Chase Manhattan Bank NA v Israel-British Bank (London) Ltd
|Chase Manhattan Bank NA v Israel-British Bank (London) Ltd|
|Citation(s)|| Ch 105|
|Judge(s) sitting||Goulding J|
Chase Manhattan Bank NA v Israel-British Bank (London) Ltd  Ch 105 is an English trusts law case, concerning constructive trusts. It held that a trust arose to protect a payment made under a mistake, with the benefit of a proprietary remedy. This is seen important for the question of what response, personal or proprietary, may come from a claim in unjust enrichment.
Chase Manhattan was instructed to pay $2m to the Israel-British Bank, but it paid the sum twice by mistake. The Israel-British Bank subsequently went insolvent liquidation, after Yehoshua Ben-Zion, the managing director, was convicted of embezzling £20 million ($39.4 million) from the bank. Chase Manhattan wished to claim back the money which it had mistakenly paid. But because the Israel-British Bank was now insolvent, rather that make a claim for a dividend in the liquidation, where it would have to compete with all of the other creditors of the insolvent bank, Chase Manhattan sought to argue that the entire sums were held on trust and so should be returned as part of a proprietary claim to the money.
The Israel-British bank had known about the mistake on the part of Chase Manhattan before it went into liquidation.
|“||In the circumstances, however, the depositors retained an equitable property in the funds they parted with, and fiduciary relationships arose between them and the directors. In the same way, I would suppose, a person who pays money to another under a factual mistake retains an equitable property in it and the conscience of that other is subjected to a fiduciary duty to respect his proprietary right. I am fortified in my opinion by the speech of Viscount Haldane L.C. in Sinclair v Brougham  AC 398, 419, 420, who, unlike Lord Dunedin, was not suspected of heresy in In re Diplock.
Little evidence has been adduced to show how a court in New York would classify or characterise for the purposes of private international law those provisions of its own law which have been under scrutiny in this case. It is not necessary for me to make a finding on the point, and I do not feel I have the materials to make one de bene esse. I have on the other hand heard a good deal of argument, and I have been referred to a number of authorities, regarding the characterisation of the same provisions of New York law by an English court. It is unnecessary, and therefore undesirable, for me to express any opinion on that question. I have held, after examining In re Diplock  Ch. 465, that under English municipal law a party who pays money under a mistake of fact may claim to trace it in equity, and that this right depends on a continuing right of property recognised in equity. I have found, on the evidence presented by the parties, that a similar right to trace is conferred by New York municipal law, and that there too the party paying by mistake retains a beneficial interest in the assets. No doubt the two systems of law in this field are not in all respects identical, but if my conclusions are right no conflict has arisen between them in the present case, and there is no occasion to draw a line, on either side of the Atlantic, between provisions that belong to substantive law and provisions that belong to adjective law. The difficulties of defining the distinction and of applying it in various legal contexts appear in several well known authorities, e.g. in the judgment of Atkin L.J. in The Colorado  P. 102, 110-112, and in the speech of Lord Pearson in Boys v Chaplin  A.C. 356, 394, 395. It would be wrong for me, merely in recognition of counsel's industry, for which I am nonetheless grateful, to make observations obiter on so important a subject.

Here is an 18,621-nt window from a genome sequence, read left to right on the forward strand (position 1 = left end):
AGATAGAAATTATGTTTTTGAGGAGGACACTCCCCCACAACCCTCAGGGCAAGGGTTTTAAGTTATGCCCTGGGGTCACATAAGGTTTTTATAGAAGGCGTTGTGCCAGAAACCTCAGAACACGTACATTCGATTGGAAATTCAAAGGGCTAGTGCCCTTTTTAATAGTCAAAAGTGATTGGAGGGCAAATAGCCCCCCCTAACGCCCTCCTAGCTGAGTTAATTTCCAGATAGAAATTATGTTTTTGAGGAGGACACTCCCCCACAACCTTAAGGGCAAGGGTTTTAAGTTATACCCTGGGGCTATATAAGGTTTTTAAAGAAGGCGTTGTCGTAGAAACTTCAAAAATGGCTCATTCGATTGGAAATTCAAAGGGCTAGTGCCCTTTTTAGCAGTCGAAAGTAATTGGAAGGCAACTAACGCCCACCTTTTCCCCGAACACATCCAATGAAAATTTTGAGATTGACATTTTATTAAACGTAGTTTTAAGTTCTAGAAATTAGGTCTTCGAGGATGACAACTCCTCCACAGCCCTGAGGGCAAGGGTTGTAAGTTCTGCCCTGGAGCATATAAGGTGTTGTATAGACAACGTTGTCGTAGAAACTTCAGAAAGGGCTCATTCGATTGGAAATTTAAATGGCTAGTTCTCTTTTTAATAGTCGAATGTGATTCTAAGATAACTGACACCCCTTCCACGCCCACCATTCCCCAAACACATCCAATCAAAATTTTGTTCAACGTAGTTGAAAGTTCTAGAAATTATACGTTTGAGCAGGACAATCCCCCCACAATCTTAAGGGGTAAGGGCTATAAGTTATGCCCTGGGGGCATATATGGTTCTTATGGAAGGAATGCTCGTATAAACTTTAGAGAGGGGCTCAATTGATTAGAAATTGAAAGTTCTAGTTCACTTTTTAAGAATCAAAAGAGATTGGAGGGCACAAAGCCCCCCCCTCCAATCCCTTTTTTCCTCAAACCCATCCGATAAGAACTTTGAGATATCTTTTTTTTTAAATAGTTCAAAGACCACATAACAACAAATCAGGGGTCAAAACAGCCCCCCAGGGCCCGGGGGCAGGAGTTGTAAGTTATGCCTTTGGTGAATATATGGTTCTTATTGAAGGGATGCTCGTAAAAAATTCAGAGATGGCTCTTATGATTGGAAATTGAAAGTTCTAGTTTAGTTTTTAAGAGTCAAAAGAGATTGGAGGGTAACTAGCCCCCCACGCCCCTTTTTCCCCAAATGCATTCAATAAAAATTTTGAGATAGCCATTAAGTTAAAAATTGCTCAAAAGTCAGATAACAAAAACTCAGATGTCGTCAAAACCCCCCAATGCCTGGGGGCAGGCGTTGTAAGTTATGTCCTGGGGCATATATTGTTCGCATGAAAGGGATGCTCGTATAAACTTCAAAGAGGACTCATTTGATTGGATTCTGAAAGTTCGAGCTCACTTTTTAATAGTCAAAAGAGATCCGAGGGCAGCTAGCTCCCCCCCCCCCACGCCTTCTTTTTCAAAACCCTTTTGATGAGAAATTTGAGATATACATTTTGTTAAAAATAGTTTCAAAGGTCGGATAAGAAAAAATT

The decision has been subject to "sustained, authoritative criticism."
The case was reviewed in Westdeutsche Landesbank Girozentrale v Islington LBC by Lord Browne-Wilkinson, and expressed doubts as to the reasoning. He stated "I cannot agree with this reasoning. First, it is based on a concept of retaining an equitable property in money where, prior to payment to the recipient bank, there was no existing equitable interest. Further, I cannot understand how the recipient's conscience can be affected at a time when he is not aware of any mistake." This view, expressed by way of obiter dictum, was particularly criticised by Peter Birks on the ground that the more straightforward way to establish a claim would be for unjust enrichment, should trigger a proprietary remedy in a similar circumstance, regardless of the position of one's notional conscience.
Lord Millett, writing extrajudicially, has also criticised the decision, stating "It is easy to agree with Lord Browne-Wilkinson that [Chase Manhatten v Israel-British Bank] was wrong decided, but it was wrongly decided not because [the transferee] had no notice of the [transferor's] claim ... but because the [claimant] had no proprietary interest for it to have notice of."
- E.P. Ellinger; E. Lomnicka; C. Hare (2011). Ellinger's Modern Banking Law (5th ed.). Oxford University Press. p. 556. ISBN 978-019-923209-3.
- P.J. Millett, Restitution and Constructive Trusts (1998) 114 LQR 399 at 412.
-  Ch 105, 119 and 127-128
- Westdeutsche Landesbank Girozentrale v Islington LBC  UKHL 12 at 714. However, his Lordship felt that the case was still correctly decided for other reasons.